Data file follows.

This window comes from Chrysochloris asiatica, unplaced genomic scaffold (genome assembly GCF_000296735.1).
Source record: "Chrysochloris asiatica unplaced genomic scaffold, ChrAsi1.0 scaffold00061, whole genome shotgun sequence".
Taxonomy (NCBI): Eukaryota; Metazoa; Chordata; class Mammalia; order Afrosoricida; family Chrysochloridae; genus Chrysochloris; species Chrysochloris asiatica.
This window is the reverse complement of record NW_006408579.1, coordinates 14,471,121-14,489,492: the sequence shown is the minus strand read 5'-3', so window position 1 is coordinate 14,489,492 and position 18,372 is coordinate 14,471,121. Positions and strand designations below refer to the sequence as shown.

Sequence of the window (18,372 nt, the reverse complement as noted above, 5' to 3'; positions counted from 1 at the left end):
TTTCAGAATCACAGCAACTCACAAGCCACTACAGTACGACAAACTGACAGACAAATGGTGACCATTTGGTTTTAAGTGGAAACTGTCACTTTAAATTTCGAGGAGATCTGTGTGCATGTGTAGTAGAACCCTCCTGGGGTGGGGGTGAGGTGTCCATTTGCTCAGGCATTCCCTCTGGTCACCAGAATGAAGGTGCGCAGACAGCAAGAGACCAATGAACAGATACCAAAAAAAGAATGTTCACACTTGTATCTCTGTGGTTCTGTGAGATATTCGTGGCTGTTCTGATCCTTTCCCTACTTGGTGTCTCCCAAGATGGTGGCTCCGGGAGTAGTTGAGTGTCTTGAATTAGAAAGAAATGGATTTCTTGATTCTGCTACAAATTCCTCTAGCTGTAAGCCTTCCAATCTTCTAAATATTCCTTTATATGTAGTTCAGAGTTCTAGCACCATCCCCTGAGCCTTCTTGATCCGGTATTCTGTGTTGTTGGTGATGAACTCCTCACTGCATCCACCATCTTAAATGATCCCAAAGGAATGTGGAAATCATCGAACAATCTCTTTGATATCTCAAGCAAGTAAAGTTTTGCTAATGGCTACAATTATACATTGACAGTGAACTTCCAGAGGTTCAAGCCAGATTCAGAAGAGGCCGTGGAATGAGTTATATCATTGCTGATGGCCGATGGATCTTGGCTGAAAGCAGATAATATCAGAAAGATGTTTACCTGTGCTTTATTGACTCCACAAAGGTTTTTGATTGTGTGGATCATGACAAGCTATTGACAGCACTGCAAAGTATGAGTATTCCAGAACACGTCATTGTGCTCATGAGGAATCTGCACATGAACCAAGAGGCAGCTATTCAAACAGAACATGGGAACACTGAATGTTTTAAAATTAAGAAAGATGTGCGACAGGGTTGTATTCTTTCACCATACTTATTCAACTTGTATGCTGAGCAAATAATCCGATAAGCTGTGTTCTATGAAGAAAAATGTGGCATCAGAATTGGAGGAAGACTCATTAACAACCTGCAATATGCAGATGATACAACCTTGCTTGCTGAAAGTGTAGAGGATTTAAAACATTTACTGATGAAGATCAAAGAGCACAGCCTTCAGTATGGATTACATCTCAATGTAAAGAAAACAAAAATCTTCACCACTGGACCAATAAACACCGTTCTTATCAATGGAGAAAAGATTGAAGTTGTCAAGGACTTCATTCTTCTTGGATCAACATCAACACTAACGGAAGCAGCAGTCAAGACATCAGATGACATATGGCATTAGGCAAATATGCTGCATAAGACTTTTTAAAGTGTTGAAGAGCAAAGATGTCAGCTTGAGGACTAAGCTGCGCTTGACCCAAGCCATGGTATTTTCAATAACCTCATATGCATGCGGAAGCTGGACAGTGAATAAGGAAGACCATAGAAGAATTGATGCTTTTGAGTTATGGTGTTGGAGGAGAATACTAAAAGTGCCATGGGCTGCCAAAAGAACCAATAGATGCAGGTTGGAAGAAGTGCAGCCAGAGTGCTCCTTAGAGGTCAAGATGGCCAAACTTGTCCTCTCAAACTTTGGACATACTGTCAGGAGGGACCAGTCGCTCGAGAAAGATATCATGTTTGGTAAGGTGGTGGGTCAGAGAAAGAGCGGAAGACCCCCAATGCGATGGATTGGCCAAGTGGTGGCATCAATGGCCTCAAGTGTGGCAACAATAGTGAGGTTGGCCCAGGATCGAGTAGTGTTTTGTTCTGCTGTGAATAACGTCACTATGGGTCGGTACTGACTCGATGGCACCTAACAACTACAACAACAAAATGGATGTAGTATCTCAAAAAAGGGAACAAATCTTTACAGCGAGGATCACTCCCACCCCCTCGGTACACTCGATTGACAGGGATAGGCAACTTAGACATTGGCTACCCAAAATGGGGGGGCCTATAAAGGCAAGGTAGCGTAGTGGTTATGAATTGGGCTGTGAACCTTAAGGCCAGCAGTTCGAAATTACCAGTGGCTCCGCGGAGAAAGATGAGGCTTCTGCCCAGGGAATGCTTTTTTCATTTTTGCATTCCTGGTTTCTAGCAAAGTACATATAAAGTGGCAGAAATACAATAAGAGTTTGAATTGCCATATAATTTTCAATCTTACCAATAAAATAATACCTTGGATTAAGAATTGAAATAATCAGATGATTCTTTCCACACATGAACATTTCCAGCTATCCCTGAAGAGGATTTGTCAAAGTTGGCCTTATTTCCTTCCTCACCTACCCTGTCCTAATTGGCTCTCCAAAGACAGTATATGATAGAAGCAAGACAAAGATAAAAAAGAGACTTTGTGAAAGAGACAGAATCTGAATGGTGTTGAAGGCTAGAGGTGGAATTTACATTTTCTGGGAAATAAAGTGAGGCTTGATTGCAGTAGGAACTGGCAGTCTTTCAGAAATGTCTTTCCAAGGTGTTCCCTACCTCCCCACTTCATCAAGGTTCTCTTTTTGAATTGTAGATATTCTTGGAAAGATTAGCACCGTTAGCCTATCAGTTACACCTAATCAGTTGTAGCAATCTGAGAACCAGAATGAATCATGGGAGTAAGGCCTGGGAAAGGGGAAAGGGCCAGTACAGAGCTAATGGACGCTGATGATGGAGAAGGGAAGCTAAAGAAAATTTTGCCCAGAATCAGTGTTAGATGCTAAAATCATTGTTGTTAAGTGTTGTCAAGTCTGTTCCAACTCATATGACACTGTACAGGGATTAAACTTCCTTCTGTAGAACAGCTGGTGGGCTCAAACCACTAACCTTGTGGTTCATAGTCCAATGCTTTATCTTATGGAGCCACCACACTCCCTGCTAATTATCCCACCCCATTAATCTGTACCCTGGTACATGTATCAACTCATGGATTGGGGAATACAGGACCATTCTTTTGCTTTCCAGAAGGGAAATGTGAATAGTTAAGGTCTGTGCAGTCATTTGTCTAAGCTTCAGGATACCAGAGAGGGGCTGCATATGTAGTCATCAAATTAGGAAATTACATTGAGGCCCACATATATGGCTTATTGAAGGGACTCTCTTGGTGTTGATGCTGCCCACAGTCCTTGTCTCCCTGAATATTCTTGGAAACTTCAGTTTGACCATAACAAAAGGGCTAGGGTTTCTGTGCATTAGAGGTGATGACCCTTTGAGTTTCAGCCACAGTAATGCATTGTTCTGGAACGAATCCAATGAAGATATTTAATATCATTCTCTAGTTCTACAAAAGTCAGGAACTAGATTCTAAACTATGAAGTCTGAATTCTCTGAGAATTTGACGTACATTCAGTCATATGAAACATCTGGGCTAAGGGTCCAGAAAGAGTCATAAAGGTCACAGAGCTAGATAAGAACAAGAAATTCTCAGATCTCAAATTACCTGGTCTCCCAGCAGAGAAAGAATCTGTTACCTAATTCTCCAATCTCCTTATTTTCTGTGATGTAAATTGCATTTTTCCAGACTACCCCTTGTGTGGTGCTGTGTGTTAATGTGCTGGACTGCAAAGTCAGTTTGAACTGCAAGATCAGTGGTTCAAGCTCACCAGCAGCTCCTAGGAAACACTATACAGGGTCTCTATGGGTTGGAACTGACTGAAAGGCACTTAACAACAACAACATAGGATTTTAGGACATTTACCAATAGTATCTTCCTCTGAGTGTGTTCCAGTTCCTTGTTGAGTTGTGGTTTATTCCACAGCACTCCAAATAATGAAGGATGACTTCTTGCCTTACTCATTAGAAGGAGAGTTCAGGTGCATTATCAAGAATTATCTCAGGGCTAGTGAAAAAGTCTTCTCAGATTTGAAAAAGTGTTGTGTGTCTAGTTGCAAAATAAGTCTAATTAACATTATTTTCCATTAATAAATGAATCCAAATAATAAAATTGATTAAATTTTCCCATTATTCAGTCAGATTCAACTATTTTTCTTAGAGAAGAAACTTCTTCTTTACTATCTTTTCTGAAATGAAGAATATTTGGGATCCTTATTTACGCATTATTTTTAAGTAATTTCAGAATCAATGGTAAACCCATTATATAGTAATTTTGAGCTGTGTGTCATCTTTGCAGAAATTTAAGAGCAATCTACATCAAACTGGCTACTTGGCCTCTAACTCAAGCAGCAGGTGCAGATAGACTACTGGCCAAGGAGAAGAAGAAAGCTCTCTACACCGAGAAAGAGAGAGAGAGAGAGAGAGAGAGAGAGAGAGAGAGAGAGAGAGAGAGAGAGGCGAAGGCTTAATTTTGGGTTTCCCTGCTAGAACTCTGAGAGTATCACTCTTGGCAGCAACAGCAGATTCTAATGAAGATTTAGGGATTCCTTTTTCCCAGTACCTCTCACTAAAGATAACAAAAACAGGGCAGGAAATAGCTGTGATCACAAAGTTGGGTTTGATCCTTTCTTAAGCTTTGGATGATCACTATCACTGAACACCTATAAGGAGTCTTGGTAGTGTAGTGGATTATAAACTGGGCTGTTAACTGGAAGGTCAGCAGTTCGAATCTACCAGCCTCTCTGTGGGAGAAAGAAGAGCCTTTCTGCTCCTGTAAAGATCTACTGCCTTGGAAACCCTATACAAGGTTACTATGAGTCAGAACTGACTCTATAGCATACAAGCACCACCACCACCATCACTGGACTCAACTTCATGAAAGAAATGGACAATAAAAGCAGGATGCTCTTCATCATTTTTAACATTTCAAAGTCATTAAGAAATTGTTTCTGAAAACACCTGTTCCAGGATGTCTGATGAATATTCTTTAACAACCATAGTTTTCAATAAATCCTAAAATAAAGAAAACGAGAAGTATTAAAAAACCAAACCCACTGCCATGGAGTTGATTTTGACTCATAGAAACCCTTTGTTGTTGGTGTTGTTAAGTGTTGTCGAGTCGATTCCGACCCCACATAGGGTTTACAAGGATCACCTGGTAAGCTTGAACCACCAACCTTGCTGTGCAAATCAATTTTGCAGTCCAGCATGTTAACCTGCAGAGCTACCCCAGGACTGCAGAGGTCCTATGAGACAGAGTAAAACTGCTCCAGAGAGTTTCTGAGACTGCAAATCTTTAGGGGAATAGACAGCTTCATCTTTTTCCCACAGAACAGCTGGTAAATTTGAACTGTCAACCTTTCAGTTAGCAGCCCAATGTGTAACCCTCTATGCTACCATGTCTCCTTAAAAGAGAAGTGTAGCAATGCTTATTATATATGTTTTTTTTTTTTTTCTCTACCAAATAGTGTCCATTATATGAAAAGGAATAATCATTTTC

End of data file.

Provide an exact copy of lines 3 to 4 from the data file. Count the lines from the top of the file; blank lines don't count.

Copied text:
Taxonomy (NCBI): Eukaryota; Metazoa; Chordata; class Mammalia; order Afrosoricida; family Chrysochloridae; genus Chrysochloris; species Chrysochloris asiatica.
This window is the reverse complement of record NW_006408579.1, coordinates 14,471,121-14,489,492: the sequence shown is the minus strand read 5'-3', so window position 1 is coordinate 14,489,492 and position 18,372 is coordinate 14,471,121. Positions and strand designations below refer to the sequence as shown.